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In a recent article “Stimulus Package Rebuilding Same Myth of Debt Fueled Economic Growth” I suggested sustained economic growth could only be achieved if excess money supply over and above the real economic worth of society was applied to new investment, rather than consumption or financial transactions.

I also suggested in a following article “Two Asset Classes in Times of Turmoil: Risky and Risk-Free” that the incorrect allocation of excess money supply to financial transactions and consumption created at best a zero-sum scenario for the global economy with the increase in demand for goods and assets leading to inflation and price bubbles, not sustained real economic growth. The article concluded that investors, in the current environment of increased global economic synchronization, had little opportunity to protect the nominal value of their risky asset portfolios as the correlation between most risky assets, gold a notable exception, increased sharply in times of economic and financial turmoil.

In the third and final article of the series, I will draw on extensive International Monetary Fund research which clarifies the reasons why systematic failure in the financial sector causes recessions to be longer, more severe and more contagious across international borders.

The IMF analysed 122 country specific recessions since 1960 across a sample of 21 advanced economies. Some countries, Ireland, Sweden, Norway, Japan and Canada entered only three recessions during the 50 year period. Switzerland and Italy suffered nine each. New Zealand led the sample with 12 instances of at least two consecutive quarters of economic contraction (the official definition of a recession). The US and UK suffered six and five recessions respectively.* Not surprisingly when the US was in recession the contraction had significantly more impact globally and during five of the six US recessions, more than ten of the 21 sampled countries also fell into recession.

Also provided by the IMF were details of the average duration of recessions, recoveries and expansionary periods since 1960. A recovery is defined as the length of time the economy takes to re-capture the GDP output level of the previous peak. Including contractions prompted by a financial crisis the average recession lasted 3.64 quarters. The average recovery period was 3.22 quarters and the average expansionary period lasted 21.75 quarters. Analysing only the contractions caused by systematic financial failure, the average length of recessions increased to 5.67 quarters. The recovery period also lengthened to 5.64 quarters on average. Interestingly the period of economic expansion following a financial crisis recession also increased to 26.40 quarters, possibly due to the introduction of much needed economic reform which inevitably follows systematic failures.

My wording clearly implies a financial crisis causes a recession to be deeper and longer. But could it be the case that deeper recessions cause a financial crisis? The IMF kill off this suggestion.

The fund researched credit availability, consumption, employment levels, nominal wages, house prices and equity prices in the expansionary periods leading to recessions and a clear and disturbing pattern emerged. Prior to a financial crisis recession (relative to other recessions); credit was more freely available, consumption was higher, the employment rate was higher, nominal wages were higher and house and equity prices were at more inflated levels. Unfortunately, unemployment levels took longer to improve as well following a financial crisis. The IMF went further and highlighted a strong relationship between country specific deregulation of credit markets and the depth and severity of the following recession. To put it simply, if you unleash cheap money and easily available credit you will get a very nasty recession when the bubble bursts.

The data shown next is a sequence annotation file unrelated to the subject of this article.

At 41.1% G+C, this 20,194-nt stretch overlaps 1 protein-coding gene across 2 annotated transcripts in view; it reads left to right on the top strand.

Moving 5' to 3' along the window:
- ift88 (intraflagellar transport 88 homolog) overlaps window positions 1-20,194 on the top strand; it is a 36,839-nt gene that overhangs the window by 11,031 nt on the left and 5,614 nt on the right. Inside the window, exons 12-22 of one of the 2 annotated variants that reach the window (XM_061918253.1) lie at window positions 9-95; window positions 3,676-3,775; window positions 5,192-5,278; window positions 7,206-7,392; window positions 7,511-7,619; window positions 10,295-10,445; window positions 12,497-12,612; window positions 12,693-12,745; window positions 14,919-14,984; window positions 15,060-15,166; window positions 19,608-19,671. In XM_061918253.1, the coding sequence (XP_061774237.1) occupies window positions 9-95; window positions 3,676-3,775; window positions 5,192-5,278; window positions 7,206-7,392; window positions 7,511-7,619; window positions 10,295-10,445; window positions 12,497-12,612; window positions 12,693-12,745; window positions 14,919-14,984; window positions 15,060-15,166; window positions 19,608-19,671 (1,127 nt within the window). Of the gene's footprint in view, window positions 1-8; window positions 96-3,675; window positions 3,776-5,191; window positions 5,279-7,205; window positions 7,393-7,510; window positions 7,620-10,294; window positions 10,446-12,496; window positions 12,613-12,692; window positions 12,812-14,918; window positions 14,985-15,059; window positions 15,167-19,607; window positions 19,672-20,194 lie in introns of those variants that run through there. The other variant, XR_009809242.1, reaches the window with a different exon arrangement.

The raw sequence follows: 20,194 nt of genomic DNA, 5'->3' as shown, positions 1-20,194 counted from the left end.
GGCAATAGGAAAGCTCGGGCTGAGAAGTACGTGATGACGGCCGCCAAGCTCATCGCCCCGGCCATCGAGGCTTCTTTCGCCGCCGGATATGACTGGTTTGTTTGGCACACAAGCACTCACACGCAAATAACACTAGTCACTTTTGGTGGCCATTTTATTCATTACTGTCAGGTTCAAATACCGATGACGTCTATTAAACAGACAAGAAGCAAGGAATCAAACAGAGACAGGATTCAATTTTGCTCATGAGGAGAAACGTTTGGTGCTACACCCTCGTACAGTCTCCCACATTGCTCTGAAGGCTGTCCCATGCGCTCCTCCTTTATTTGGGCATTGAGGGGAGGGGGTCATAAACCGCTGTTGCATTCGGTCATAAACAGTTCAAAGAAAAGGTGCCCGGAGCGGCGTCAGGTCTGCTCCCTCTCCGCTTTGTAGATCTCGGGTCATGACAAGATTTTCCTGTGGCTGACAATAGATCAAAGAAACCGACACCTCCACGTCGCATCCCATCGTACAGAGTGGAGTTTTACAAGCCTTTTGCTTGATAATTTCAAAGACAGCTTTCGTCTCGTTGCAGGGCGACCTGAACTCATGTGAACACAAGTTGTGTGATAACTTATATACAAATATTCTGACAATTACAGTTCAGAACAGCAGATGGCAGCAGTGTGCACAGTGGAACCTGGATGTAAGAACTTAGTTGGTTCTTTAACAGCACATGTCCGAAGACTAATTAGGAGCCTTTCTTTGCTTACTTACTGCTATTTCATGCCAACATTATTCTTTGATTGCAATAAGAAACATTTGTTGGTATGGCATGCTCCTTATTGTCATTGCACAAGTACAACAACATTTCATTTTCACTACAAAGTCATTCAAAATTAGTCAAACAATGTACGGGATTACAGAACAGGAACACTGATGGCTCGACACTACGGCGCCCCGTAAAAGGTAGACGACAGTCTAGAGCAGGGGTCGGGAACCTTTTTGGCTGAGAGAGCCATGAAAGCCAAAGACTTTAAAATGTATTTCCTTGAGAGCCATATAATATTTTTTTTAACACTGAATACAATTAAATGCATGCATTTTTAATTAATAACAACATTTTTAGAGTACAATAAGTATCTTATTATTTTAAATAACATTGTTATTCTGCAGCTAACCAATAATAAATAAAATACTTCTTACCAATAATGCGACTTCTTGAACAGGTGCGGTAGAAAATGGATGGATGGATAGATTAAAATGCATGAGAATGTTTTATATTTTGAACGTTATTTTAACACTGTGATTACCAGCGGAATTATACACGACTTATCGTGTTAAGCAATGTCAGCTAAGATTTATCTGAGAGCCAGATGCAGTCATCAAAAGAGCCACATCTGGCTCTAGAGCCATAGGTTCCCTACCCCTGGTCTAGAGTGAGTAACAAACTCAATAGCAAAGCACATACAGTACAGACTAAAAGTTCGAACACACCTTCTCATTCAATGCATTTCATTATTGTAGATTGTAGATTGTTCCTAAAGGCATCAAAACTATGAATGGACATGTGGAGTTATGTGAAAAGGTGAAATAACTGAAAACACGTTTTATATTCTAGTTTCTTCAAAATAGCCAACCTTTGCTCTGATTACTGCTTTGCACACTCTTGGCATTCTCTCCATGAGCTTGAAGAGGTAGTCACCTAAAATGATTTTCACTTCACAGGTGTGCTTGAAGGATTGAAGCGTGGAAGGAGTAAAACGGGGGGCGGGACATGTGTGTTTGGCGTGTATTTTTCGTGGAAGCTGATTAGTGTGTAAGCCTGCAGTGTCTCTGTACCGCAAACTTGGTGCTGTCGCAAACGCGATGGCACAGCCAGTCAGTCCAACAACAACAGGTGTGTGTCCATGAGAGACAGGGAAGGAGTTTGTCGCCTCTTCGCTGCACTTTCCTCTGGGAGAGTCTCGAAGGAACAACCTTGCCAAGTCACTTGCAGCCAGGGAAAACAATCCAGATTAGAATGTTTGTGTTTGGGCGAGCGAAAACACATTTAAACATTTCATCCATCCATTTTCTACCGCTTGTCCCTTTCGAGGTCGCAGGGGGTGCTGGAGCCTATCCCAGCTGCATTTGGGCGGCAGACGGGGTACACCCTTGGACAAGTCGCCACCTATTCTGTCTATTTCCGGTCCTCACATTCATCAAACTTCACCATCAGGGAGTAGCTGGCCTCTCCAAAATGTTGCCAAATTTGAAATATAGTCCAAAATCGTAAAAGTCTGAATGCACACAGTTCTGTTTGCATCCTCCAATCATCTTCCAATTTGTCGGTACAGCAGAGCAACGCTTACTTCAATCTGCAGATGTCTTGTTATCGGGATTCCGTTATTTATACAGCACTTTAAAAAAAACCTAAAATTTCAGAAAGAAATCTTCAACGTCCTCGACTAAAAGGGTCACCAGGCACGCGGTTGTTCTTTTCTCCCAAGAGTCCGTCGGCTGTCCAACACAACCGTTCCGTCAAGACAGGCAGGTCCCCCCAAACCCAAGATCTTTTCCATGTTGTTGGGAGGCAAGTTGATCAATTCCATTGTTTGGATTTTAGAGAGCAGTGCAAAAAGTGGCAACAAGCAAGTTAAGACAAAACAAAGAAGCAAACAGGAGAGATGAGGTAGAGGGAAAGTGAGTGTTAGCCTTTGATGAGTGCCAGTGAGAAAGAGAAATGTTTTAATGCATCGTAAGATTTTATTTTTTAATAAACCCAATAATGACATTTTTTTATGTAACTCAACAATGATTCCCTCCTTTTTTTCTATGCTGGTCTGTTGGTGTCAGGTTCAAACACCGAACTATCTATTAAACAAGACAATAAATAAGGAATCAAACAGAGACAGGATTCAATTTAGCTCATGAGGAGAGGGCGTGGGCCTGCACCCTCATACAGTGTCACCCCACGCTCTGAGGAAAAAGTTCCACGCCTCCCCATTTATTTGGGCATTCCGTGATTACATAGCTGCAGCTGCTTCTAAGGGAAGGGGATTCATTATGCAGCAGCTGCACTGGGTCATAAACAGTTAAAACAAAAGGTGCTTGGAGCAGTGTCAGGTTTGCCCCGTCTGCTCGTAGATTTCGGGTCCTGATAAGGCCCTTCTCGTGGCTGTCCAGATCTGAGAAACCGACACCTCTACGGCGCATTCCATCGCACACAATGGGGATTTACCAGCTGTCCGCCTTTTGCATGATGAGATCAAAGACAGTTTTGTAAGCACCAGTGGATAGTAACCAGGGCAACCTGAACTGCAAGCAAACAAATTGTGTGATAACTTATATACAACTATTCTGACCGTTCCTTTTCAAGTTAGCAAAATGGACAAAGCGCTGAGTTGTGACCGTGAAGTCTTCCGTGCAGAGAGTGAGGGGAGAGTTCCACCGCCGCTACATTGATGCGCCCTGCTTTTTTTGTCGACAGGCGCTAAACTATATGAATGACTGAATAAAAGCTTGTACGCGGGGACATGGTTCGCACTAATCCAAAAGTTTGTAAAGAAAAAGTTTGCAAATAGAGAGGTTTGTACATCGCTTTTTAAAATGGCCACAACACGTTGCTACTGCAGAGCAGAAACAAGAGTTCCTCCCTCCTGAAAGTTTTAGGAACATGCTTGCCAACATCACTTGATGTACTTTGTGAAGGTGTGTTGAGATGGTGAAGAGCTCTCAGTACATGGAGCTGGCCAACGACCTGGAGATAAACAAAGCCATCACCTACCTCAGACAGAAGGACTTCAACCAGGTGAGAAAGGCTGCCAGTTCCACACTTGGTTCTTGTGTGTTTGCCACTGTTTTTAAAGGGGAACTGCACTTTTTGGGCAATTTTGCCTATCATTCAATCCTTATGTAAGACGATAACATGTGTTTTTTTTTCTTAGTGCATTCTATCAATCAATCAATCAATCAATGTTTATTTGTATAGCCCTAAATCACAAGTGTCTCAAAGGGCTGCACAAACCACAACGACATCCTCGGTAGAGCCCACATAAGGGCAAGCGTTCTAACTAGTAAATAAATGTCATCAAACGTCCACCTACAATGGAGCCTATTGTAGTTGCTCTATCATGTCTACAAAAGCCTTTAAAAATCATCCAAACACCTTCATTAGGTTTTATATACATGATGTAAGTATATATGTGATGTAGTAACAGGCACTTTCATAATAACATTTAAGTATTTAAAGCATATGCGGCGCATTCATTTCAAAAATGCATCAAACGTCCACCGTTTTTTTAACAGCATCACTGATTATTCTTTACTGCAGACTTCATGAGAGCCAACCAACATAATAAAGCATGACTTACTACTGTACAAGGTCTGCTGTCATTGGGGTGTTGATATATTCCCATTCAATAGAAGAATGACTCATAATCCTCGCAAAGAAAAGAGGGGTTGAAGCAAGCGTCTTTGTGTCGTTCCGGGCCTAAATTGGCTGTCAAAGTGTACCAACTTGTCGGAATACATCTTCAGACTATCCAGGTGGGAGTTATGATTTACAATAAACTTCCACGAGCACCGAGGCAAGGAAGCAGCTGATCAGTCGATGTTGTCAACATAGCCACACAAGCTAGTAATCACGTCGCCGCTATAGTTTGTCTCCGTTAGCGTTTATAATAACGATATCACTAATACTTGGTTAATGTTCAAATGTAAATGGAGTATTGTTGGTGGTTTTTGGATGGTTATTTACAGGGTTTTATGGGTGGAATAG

The above findings support my more simplistic analysis which suggested debt, and its misallocation, above all other reasons is the cause of both the boom and bust economic cycle and the severity of the current global recession.
The IMF concluded its research with a discussion relating to the effectiveness of monetary and fiscal stimulus. Non-financial recessions responded better to monetary intervention. Financial crisis recessions responded better to fiscal stimulus. In all instances the recovery was accelerated when both fiscal and monetary action was taken, rather than just one of the two. There was no evidence that monetary easing or fiscal stimulus delayed or damaged a demand led recovery.

The solution is clear, fundamental reform of credit markets is urgently required including the introduction of legislation limiting the availability of debt for speculative financial transactions and consumption in periods of economic expansion. My conclusion would be vulnerable in isolation, but combined with the IMF research it’s increasingly hard to argue against massive reform of credit markets.

*The US actually suffered seven occasions of at least two consecutive quarters of economic contraction but two separate instances in the early 1980’s were so close, I have defined them as being part of the same prolonged recessionary period.

Data source: International Monetary Fund

Source: Urgent Credit Reform Needed to Ease Recessions